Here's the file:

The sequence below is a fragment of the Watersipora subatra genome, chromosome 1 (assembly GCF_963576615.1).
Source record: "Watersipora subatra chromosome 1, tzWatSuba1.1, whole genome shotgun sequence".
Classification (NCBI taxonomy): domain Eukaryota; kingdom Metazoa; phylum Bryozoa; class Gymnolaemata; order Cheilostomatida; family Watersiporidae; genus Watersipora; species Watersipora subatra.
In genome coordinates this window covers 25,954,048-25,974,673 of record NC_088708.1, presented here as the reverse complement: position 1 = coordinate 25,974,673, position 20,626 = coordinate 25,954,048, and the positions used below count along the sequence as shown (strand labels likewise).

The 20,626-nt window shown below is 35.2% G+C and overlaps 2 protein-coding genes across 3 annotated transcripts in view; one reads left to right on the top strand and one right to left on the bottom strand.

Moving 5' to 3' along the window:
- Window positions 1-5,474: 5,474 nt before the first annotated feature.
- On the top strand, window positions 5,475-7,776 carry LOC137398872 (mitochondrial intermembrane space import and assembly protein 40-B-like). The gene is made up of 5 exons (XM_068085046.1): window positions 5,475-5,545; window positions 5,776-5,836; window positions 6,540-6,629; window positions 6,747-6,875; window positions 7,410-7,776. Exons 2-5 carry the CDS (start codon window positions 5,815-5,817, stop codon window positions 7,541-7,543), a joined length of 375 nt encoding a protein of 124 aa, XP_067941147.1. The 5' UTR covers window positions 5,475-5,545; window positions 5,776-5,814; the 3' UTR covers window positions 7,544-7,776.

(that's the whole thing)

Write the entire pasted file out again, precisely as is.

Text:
The sequence below is a fragment of the Watersipora subatra genome, chromosome 1 (assembly GCF_963576615.1).
Source record: "Watersipora subatra chromosome 1, tzWatSuba1.1, whole genome shotgun sequence".
Classification (NCBI taxonomy): domain Eukaryota; kingdom Metazoa; phylum Bryozoa; class Gymnolaemata; order Cheilostomatida; family Watersiporidae; genus Watersipora; species Watersipora subatra.
In genome coordinates this window covers 25,954,048-25,974,673 of record NC_088708.1, presented here as the reverse complement: position 1 = coordinate 25,974,673, position 20,626 = coordinate 25,954,048, and the positions used below count along the sequence as shown (strand labels likewise).

The 20,626-nt window shown below is 35.2% G+C and overlaps 2 protein-coding genes across 3 annotated transcripts in view; one reads left to right on the top strand and one right to left on the bottom strand.

Moving 5' to 3' along the window:
- Window positions 1-5,474: 5,474 nt before the first annotated feature.
- On the top strand, window positions 5,475-7,776 carry LOC137398872 (mitochondrial intermembrane space import and assembly protein 40-B-like). The gene is made up of 5 exons (XM_068085046.1): window positions 5,475-5,545; window positions 5,776-5,836; window positions 6,540-6,629; window positions 6,747-6,875; window positions 7,410-7,776. Exons 2-5 carry the CDS (start codon window positions 5,815-5,817, stop codon window positions 7,541-7,543), a joined length of 375 nt encoding a protein of 124 aa, XP_067941147.1. The 5' UTR covers window positions 5,475-5,545; window positions 5,776-5,814; the 3' UTR covers window positions 7,544-7,776.